• Are they technically up to par with the skill set you are looking for or, with a little time and training, could you train them up to be the ideal employee…
  • How well do they seem to listen to direction – do they listen to you or interrupt you when asking questions…
  • Do they offer ideas and suggestions based on past experience as answers to the questions you pose…

Let’s face it – you are looking for that employee that can hit the ground running right after their first day, so use this time to uncover if they will be able to work with you (as their manager) and do the job efficiently so you can quickly make a choice on your new hire.

Optional:  Reference Checks

Today’s jobseekers often wonder if companies ever do call on references before hiring them and, in all honesty, many companies don’t…mainly because they don’t think it will get them any insight into a candidate as they are expecting.  So, as a result, jobseekers don’t want to share references in the early stages of interviewing (and they really shouldn’t be required to) and employers aren’t taking the time to do their research.

With social media today, there are so many ways to “reference check” an employee to see if they would be a good hire.  Many candidates will have LinkedIn accounts that allows you to see not just their resume, but more about outside activities such as: volunteer positions and articles published, not to mention how professionally they work to appear online (is their photo professional or questionable?).  Same can be said for Twitter, Facebook, Instagram….anything that is set to “public” that you can see – your customers and clients will be able to see to.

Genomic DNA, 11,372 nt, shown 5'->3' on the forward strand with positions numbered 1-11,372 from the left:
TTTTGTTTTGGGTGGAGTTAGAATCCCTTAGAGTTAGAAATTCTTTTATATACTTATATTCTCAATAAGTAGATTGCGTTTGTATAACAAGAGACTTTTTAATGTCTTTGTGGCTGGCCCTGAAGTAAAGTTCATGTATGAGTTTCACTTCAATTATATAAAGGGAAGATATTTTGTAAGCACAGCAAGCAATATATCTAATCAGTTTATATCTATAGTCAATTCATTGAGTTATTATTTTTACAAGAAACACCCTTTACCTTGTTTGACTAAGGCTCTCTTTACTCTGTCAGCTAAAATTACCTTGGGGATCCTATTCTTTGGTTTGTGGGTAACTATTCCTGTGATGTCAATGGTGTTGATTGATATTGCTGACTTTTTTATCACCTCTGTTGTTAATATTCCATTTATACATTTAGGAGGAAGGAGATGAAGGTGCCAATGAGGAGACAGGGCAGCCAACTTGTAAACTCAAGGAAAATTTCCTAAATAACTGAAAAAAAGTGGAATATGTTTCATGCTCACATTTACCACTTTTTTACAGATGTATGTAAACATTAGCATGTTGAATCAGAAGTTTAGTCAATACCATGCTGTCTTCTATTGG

But don’t discount the phone inquiry!  Yes, there are companies staying away from offering reference checks because of implied legal retaliation, but some are still willing to share especially if it was a great employee that they were sorry to see go.  Just stay away from family and friends as references.  Even students can offer teachers as references that will give you more of a peek into their personality and ethics.  And don’t pressure an employee to give you a reference from their current employer unless you have already extended a job offer.  Ask for past supervisors and even subordinates.